by Yan Cui

I’m afraid you’re thinking about AWS Lambda cold starts all wrong

Photo by Matthew Henry on Unsplash

When I dis­cuss AWS Lamb­da cold starts with folks in the con­text of API Gate­way, I often get respons­es along the line of:

Meh, it’s only the first request right? So what if one request is slow, the next mil­lion requests would be fast.

Unfor­tu­nate­ly, that is an over­sim­pli­fi­ca­tion of what hap­pens.

Cold start hap­pens once for each con­cur­rent exe­cu­tion of your func­tion.

API Gate­way reuses con­cur­rent exe­cu­tions of your func­tion if pos­si­ble. Based on my obser­va­tions, it might even queue up requests for a short time in the hope that one of the con­cur­rent exe­cu­tions would fin­ish and become reusable.

If user requests hap­pen one after anoth­er, then you will only expe­ri­ence one cold start in the process. You can sim­u­late this using Charles proxy by repeating a cap­tur­ed request with a con­cur­ren­cy set­ting of 1.

As you can see in the time­line below, only the first request expe­ri­enced a cold start. The response for this request was much slow­er than the rest.

1 out of 100 — that’s bear­able. Hell, it won’t even show up in my 99 per­centile laten­cy met­ric.

What if the user requests came in droves instead? After all, user behav­iours are unpre­dictable and unlike­ly to fol­low the nice sequen­tial pat­tern we see above. So let’s sim­u­late what hap­pens when we receive 100 requests with a con­cur­ren­cy of 10.

Now things don’t look quite as rosy — the first 10 requests were all cold starts! This is problematic if your traf­fic pat­tern is bursty around spe­cif­ic times of the day or spe­cif­ic events, for example:

  • Food order­ing ser­vices (like JustEat and Deliv­eroo) have bursts of traf­fic around meal times
  • e-com­mence sites have high­ly con­cen­trat­ed bursts of traf­fic around pop­u­lar shop­ping days of the year — like Cyber Mon­day and Black Fri­day
  • Bet­ting ser­vices have bursts of traf­fic around sport­ing events
  • Social net­works have bursts of traf­fic around notable events hap­pen­ing around the world

For these ser­vices, the sud­den bursts of traf­fic means API Gate­way would add more con­cur­rent exe­cu­tions of your Lamb­da func­tion. That equates to bursts of cold starts, and that’s bad news for you.

These are also the most cru­cial peri­ods for your busi­ness when you want your ser­vice to be on its best behav­ior.

If the spikes are predictable, then you can mitigate the effect of cold starts by pre-warming your API.

For example, in the case of a food ordering service, you know there will be a burst of traffic at noon. You can schedule a cron job using a CloudWatch scheduled event at 11:58am to trigger a Lambda function. This function would generate a burst of concurrent requests to force API Gateway to spawn the desired number of concurrent executions ahead of time.

You can use HTTP headers to tag these requests. The handling function can then distinguish them from normal user requests and short-circuit.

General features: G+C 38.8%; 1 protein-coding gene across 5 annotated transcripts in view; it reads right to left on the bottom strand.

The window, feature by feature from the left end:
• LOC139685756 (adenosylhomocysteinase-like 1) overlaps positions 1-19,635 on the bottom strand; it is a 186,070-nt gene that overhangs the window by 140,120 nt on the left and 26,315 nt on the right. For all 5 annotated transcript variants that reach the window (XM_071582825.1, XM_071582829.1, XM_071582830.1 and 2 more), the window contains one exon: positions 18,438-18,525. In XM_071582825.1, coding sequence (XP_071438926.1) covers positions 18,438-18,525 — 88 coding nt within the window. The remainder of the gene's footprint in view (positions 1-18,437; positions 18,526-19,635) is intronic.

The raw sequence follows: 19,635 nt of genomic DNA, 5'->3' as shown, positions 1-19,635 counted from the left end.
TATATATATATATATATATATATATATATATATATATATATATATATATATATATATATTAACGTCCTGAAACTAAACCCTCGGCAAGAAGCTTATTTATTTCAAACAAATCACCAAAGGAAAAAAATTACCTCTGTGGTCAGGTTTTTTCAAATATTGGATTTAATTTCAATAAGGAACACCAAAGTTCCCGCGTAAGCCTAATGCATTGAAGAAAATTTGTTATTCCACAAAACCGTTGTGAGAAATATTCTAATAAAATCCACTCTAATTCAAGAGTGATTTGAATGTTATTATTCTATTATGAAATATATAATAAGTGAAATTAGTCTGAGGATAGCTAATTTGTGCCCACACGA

Does it not betray the ethos of serverless computing that you shouldn’t have to worry about scaling?

Yes, it does, but making users happy trumps everything else. Your users are not happy to wait for your function to cold start so they can order their food. The cost of switching to a competitor is so low nowadays, what’s stopping them from leaving you?

You could also con­sid­er reduc­ing the impact of cold starts instead, by reduc­ing the duration of cold starts:

  • Author­ your Lamb­da func­tions in a lan­guage that doesn’t incur a high cold start time — that is, Node.js, Python, or Go
  • Use high­er mem­o­ry set­ting for func­tions on the crit­i­cal path, includ­ing inter­me­di­ate APIs
  • Opti­miz­e your function’s depen­den­cies and pack­age size
  • Stay as far away from VPCs as you can! Lamb­da cre­ates ENIs (elas­tic net­work inter­face) to the tar­get VPC, which can add up to 10s (yeah, you’re read­ing it right) to your cold start

There are also two oth­er fac­tors to con­sid­er:

What about APIs that are sel­dom used? In that case, every invocation might be a cold start if too much time passes between invocations. To your users, these APIs are always slow, so they’re used less, and it becomes a vicious cycle.

For these, you can use a cron job (as in, a CloudWatch scheduled event with a Lambda function as target) to keep them warm. The cron job would run every 5–10 mins and ping the API with a special request. By keeping these APIs warm, your users would not have to endure cold starts.

This approach is less effective for busy functions with lots of concurrent executions. The ping message would only reach one of the concurrent executions, and there is no way to direct it to specific executions. In fact, there is no reliable way to know the exact number of concurrent executions for a function at all.

Also, if the number of concurrent user requests drops, then it’s in your best interest to let idle executions be garbage collected. After all, you wouldn’t want to pay for unnecessary resources you don’t need.

This post is not intend­ed to be your one-stop guide to AWS Lamb­da cold starts. It’s intended to illus­trate that talking about cold starts is a more nuanced dis­cus­sion than “the first request.

Cold starts are a char­ac­ter­is­tic of the plat­form that we have to live with. And we love the AWS Lamb­da plat­form and want to use it, as it deliv­ers on so many fronts. Nonetheless, it’s impor­tant to not let our own pref­er­ence blind us from what’s impor­tant. Keeping our users hap­py and building a prod­uct that they love is always the most important goal.

To that end, you do need to know the plat­form you’re build­ing on. With the cost of exper­i­men­ta­tion being so low, there’s no rea­son not to exper­i­ment with AWS Lamb­da your­self. Try to learn more about how it behaves and how you can make the most of it.